Natalie Corrigan: Campus Leader Working for Women’s Equality in the Workplace
“Women are under-appreciated in the professional world and are greater assets than people may realize.” PHOTO BY NICK HARDEMAN
BY NICK HARDEMAN
Natalie Corrigan, ’18, is an active campus leader from Chicago and is out to prove that women have a spot in the workplace.
Corrigan is a driven woman herself, being involved in several projects at Westminster, including having a position on the Campus Activities Board as the leadership and lectures chair. She is also a sorority woman, the Panhellenic Council vice president of recruitment and a resident adviser for Residential Life. She was a member of the Westminster women’s volleyball team during her freshman, sophomore and junior years.
Corrigan is also a business administration major and hopes to become involved in non-profit organizations professionally, apart from her volunteer work in her free time.
“The women in my life have shown this ability to produce a high quality volume of work.” –Natalie Corrigan, ’18
She is very passionate about women’s rights and proving that women are an asset to the success of an organization.
“Women get stuff done,” she said. “Qualities that have been traditionally considered female and weak are the qualities that you find are being emphasized in successful organizations.”
Corrigan said that women are often overlooked and seen as inferior by their male counterparts, when in her opinion, they focus on the human element of business.
She added that the female ability to connect with individuals is invaluable. Projections, spreadsheets and numbers are all great and necessary in business, but women gravitate towards finding motivation in what inspires people. Corrigan said that she is not suggesting that men do not have the capability to incorporate this aspect into their work, but that women are more inclined to be aware of how people function.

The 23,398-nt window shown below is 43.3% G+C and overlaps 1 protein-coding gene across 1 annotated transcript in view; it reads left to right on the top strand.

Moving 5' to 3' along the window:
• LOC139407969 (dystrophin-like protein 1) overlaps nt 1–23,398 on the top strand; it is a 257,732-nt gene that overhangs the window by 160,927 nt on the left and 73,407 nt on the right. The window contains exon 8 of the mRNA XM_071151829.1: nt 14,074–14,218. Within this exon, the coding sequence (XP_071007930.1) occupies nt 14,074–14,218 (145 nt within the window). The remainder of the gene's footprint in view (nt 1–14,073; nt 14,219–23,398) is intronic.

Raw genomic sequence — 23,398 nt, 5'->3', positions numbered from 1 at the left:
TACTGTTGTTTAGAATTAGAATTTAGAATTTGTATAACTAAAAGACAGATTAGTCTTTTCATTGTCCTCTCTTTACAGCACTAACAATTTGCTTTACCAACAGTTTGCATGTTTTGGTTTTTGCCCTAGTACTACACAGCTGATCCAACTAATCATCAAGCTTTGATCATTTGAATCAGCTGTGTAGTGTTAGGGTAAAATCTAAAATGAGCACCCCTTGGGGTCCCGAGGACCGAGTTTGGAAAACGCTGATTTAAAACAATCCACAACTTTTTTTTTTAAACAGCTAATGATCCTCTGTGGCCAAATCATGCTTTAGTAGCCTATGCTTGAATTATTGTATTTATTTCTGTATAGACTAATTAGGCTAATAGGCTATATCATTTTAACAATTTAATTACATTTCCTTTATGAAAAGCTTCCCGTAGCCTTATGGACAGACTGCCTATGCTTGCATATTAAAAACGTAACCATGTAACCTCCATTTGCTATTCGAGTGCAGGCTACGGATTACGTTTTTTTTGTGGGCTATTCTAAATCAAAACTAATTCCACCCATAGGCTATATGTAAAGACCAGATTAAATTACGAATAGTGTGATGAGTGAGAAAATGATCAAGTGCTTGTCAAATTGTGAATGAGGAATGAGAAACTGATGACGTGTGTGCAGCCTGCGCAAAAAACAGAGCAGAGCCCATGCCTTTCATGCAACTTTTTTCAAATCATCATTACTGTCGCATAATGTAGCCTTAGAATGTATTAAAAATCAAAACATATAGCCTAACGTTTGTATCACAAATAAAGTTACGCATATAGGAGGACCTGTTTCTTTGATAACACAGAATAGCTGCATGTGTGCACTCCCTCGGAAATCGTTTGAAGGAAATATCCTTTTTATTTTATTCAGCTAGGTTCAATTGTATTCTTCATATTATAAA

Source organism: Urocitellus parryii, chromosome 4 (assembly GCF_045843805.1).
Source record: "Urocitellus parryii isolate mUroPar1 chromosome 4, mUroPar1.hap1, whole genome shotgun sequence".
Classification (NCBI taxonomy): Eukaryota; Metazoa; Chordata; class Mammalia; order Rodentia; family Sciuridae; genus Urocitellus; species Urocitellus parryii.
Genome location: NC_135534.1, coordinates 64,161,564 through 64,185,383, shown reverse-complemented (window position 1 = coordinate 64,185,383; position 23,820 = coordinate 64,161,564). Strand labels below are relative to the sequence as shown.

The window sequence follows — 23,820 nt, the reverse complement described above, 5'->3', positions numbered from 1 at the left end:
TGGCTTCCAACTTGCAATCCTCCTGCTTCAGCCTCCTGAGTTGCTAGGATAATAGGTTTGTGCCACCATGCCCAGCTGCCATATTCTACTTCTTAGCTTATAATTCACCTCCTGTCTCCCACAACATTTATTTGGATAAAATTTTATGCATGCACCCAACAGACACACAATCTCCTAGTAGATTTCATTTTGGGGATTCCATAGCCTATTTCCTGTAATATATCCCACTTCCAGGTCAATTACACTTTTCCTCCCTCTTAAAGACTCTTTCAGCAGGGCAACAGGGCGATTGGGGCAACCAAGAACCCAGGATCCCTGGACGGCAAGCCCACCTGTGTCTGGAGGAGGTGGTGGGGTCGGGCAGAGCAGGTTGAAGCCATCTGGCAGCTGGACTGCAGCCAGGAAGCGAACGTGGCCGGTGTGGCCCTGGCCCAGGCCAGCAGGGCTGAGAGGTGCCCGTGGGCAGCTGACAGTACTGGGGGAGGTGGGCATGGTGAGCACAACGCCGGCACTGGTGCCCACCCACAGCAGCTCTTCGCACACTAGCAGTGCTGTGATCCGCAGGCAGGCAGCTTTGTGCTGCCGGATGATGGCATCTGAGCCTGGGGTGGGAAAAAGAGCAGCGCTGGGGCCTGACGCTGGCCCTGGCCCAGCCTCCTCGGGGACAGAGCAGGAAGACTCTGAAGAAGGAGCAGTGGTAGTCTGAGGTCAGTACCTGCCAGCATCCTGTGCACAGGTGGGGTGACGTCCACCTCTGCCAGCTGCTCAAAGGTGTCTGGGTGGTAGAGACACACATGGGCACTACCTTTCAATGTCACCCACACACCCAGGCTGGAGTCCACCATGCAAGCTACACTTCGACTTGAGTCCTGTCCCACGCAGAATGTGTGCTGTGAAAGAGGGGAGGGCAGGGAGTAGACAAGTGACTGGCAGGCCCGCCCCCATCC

Women are an important resource in business because of their incredible ability to multitask, according to Corrigan.
“The women in my life have shown this ability to produce a high quality volume of work, she said. “Their output is high, while not sacrificing their quality of performance.”
She continued: “High quality and high output are driven by the need of women constantly having to prove themselves in the workplace. Women are efficient and effective employees.”
“Qualities that have been traditionally considered female and weak are the qualities that you find are being emphasized in successful organizations.” –Corrigan
As Corrigan closes out her college career at Westminster College with only a year left on campus, she is already looking towards the future and is determined to offer as much as possible as a woman in the workplace. She said that women are under-appreciated in the professional world and are greater assets than people may realize